Matter of Adoption of Glover

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702 S.W.2d 12 (1986)

288 Ark. 59

In the Matter of the ADOPTION OF Nicole Michelle GLOVER.

No. 85-208.

Supreme Court of Arkansas.

January 21, 1986.

B. Michael Easley, Forrest City, for appellant.

Robert Ford, Wynne, for appellee.

HOLT, Chief Justice.

Appellants Doug and Marge Glover petitioned to adopt their granddaughter, nine-year-old Nicole Glover, who had lived with them continuously for the preceding four and one-half years. The appellants' son consented to his daughter's adoption, but Mary Crenshaw, Nicole's mother and the appellee, refused to grant her consent. Appellants attempted to dispense with the mother's consent requirement through exceptions provided in Ark.Stat.Ann. § 56-207 (Supp.1985). The probate court held that appellee's consent was required and we affirm. Supreme Court jurisdiction is pursuant to Sup.Ct.R. 29(1)(c).

Generally, the natural parents must consent to an adoption for it to be valid. Ark.Stat.Ann. § 56-206 (Supp.1985). The exceptions in Ark.Stat.Ann. § 56-207 provide:

(a) Consent to adoption is not required of: *13 (1) ... (2) a parent of a child in the custody of another, if the parent for a period of at least one (1) year has failed significantly without justifiable cause (i) to communicate with the child or (ii) to provide for the care and support of the child as required by law or judicial decree.

When proving that a natural parent's consent is not required, the parties seeking to adopt "bear the heavy burden of proving by clear and convincing evidence facts which justify dispensing with the required consent of the natural parents" and the finding by the trial court that this burden has not been met will be upheld unless clearly erroneous. Loveless v. May, 278 Ark. 127, 644 S.W.2d 261 (1983).

Nicole's parents were divorced four and one-half years before the petition and appellee was granted custody of the child. The father was ordered to pay $94.00 a month in support, which could be offset by any support paid by his parents, the appellants. Three days after the decree, however, appellee and appellants agreed that Nicole should stay with appellants. The appellants have provided all the support and care of Nicole since that time without contribution from appellee.

The probate court found that appellee had sent letters and gifts to Nicole, some of which were returned unclaimed, and had made occasional visits, and had therefore not failed significantly to communicate with Nicole for more than one year. The court, in addition, found that the appellee had justifiable cause not to provide support because of her reliance on the divorce decree's order that the father pay support and because the appellants were in effect put in the position of parents while they had custody of Nicole. The probate court opinion recognized that the original divorce complaint provided that the appellants should remain responsible for support and maintenance of Nicole while they had custody and that the appellants were given the derivative rights of their son.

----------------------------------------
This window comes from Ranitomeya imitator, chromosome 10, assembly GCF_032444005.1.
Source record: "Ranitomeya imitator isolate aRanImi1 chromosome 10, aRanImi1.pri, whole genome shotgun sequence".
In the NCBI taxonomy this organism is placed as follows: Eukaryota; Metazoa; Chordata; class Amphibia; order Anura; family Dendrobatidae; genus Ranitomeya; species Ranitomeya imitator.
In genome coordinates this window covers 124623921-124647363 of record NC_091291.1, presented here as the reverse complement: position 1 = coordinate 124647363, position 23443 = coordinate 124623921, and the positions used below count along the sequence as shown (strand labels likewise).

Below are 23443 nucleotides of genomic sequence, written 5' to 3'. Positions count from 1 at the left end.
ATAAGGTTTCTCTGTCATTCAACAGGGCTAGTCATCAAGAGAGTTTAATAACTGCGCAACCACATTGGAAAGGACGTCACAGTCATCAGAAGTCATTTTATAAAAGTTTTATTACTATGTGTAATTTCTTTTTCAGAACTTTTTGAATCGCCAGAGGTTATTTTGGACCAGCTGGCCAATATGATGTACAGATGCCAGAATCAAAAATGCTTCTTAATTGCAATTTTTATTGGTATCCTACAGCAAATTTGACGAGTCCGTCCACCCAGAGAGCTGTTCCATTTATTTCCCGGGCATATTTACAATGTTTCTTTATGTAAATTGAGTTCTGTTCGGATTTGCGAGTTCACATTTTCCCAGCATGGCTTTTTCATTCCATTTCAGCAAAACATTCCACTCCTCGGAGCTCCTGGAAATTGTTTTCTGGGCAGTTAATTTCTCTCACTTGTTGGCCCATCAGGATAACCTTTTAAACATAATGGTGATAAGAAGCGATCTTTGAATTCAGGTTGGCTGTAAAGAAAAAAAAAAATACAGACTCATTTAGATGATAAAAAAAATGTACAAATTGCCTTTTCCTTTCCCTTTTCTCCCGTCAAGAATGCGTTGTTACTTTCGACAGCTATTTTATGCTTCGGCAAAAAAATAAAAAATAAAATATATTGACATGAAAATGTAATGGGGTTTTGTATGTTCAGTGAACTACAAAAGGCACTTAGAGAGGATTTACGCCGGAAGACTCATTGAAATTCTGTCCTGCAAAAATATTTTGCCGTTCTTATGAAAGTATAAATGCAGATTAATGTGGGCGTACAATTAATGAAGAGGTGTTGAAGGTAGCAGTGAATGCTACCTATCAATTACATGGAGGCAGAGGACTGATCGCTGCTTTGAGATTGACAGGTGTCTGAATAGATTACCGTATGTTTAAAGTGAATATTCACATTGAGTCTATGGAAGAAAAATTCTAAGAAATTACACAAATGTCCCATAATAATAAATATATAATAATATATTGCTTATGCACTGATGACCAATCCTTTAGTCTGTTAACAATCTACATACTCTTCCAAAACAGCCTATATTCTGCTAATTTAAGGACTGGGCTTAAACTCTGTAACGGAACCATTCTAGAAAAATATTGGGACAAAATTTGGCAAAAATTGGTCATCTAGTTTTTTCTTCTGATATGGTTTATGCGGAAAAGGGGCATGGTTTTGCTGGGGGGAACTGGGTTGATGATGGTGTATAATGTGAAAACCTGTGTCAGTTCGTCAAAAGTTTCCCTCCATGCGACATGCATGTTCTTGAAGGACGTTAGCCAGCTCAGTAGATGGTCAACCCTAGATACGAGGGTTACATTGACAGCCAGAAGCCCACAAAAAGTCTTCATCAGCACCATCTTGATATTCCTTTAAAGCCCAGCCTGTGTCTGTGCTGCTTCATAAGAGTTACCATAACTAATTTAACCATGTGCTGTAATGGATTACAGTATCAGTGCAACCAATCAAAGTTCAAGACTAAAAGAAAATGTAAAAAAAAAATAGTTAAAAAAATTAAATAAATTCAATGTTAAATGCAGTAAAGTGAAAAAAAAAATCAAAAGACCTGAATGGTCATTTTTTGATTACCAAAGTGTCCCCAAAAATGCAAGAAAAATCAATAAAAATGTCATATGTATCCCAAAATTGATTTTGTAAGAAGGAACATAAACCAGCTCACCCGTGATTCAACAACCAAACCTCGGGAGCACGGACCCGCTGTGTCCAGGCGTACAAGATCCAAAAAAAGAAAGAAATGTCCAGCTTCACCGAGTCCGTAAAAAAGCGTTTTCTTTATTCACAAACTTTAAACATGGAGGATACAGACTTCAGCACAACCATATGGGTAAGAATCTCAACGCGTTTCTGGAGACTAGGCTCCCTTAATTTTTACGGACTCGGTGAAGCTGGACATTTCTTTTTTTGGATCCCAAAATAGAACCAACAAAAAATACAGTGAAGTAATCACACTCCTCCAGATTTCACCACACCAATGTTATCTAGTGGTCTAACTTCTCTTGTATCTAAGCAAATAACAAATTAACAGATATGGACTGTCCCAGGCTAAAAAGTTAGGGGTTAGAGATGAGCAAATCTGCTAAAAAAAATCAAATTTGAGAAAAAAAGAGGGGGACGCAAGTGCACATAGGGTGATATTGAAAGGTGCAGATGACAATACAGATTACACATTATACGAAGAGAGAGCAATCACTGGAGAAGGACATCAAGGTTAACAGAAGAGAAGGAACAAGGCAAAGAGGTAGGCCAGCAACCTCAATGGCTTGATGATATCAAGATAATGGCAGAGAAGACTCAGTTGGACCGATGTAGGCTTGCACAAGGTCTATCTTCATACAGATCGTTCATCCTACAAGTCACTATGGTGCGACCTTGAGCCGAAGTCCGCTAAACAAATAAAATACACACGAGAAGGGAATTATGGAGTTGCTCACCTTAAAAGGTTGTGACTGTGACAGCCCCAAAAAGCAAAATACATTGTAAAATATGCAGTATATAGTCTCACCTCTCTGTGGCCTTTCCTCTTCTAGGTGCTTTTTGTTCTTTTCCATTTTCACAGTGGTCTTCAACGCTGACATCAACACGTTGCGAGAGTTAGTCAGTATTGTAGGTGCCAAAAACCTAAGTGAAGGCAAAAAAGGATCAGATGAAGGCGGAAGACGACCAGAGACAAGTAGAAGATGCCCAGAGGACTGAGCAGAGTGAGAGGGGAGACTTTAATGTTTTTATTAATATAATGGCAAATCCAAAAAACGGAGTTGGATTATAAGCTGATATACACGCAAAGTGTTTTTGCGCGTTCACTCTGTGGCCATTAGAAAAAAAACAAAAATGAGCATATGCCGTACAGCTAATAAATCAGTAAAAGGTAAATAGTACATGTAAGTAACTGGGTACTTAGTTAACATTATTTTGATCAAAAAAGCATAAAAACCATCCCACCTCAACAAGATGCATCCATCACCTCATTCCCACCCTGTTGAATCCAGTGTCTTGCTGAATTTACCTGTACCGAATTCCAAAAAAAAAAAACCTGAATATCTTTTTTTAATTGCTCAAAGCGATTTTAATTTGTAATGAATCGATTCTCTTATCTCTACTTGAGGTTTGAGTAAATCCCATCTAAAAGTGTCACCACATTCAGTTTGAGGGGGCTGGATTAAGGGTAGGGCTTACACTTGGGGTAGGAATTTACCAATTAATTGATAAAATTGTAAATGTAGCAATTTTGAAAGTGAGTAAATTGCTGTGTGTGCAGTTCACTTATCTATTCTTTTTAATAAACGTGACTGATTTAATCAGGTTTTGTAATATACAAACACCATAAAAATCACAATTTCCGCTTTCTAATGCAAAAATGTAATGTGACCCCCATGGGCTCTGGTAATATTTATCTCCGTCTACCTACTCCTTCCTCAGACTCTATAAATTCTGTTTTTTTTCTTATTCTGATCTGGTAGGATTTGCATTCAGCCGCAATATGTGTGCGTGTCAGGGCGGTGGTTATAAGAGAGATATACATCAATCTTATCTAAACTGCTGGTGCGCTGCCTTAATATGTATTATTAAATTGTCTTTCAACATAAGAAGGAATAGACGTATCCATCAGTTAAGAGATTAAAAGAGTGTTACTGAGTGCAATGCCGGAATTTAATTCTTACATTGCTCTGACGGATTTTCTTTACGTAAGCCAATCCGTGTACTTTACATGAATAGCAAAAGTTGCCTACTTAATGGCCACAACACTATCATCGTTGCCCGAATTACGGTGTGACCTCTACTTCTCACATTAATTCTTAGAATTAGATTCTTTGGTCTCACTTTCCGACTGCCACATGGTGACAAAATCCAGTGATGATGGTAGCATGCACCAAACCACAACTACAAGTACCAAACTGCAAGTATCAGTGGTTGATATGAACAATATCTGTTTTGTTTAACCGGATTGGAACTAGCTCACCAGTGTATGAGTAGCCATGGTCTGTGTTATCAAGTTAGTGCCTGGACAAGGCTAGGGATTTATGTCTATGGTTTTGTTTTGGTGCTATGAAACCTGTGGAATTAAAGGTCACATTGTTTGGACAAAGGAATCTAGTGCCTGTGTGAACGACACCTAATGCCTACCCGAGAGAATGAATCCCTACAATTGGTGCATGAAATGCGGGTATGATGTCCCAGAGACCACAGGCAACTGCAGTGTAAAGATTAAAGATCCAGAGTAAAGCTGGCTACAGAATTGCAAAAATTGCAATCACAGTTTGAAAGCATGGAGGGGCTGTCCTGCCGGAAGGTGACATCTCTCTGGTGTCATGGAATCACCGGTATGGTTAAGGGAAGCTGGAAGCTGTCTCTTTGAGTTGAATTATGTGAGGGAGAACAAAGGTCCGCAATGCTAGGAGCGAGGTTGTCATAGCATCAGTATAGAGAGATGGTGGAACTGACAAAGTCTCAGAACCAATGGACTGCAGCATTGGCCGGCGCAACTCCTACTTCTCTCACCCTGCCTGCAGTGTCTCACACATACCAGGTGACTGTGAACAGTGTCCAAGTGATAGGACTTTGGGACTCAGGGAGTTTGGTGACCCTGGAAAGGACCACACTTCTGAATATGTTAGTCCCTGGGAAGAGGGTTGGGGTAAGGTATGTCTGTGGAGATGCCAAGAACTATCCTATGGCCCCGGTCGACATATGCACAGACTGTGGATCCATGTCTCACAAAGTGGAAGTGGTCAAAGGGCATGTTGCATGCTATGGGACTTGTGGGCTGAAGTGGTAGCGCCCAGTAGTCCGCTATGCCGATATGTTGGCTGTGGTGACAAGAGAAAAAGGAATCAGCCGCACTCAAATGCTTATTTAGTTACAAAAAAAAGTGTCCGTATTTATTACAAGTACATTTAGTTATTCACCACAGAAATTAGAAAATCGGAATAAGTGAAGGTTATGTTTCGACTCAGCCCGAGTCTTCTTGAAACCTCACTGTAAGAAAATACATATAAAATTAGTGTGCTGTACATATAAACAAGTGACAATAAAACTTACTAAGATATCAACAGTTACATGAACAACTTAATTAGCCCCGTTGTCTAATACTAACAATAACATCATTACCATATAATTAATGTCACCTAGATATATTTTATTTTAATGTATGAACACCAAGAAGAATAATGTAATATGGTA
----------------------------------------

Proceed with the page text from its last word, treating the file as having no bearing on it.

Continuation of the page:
The probate court relied on the case of In Re C.J.U., 660 P.2d 237 (Utah 1983), for the proposition that

parents are permanently "duty-bound" to support their children under [the Utah statute]. However, the extent of that duty is not without limitation, particularly in the context of a marriage which has been dissolved by divorce. Once the question of child support has been submitted to a court of competent jurisdiction and a ruling thereon has been obtained, the more general statutory duty of support becomes circumscribed by the more specific duty imposed by the court. A noncustodial parent whose obligation to provide support is being supervised by such a court order cannot be said to have any "duty" to provide beyond that imposed by the court.

In Loveless v. May, supra, we held that a mother, who moved to Florida and left her child with babysitters before custody was given to other relatives by court order, had not lost her right to withhold consent inasmuch as she had relied on the court order and the advice of the juvenile court judge in assuming that her support was not required while the relatives had custody.

Granted, a parent cannot simply turn a child's care and support over to another and thereby be excused from the duty of providing support for the child, a duty which exists whether ordered by a court or not. Pender v. McKee, 266 Ark. 18, 582 S.W.2d 929 (1979). We cannot say, however, given the appellee's reliance on the special circumstances in this case, that the probate court findings were clearly erroneous that appellants failed to prove by clear and convincing evidence that appellee had no justifiable cause for failing to personally provide support for her child.

The court gives careful protection to a natural parent's rights. As announced in Woodson v. Lee, 221 Ark. 517, 254 S.W.2d 326 (1953), quoting In re Cordy, 169 Cal. 150, 157, 146 P. 532 (1914),

"... the power of the court in adoption proceedings to deprive a parent of her child, being in derogation of her natural right to it, and being a special power *14 conferred by the statute, such statute should be strictly construed; that `the law is solicitous toward maintaining the integrity of the natural relation of parent and child; and in adversary proceedings in adoption, where the absolute severance of that relation is sought, without the consent and against the protest of the parent, the inclination of the courts, as the law contemplates it should be, is in favor of maintaining the natural relation.... Every intendment should have been in favor of the claim of the mother under the evidence, and if the statute was open to construction and interpretation it should be construed in support of the right of the natural parent.'"

For these reasons, we affirm the trial court.

PURTLE, J., not participating.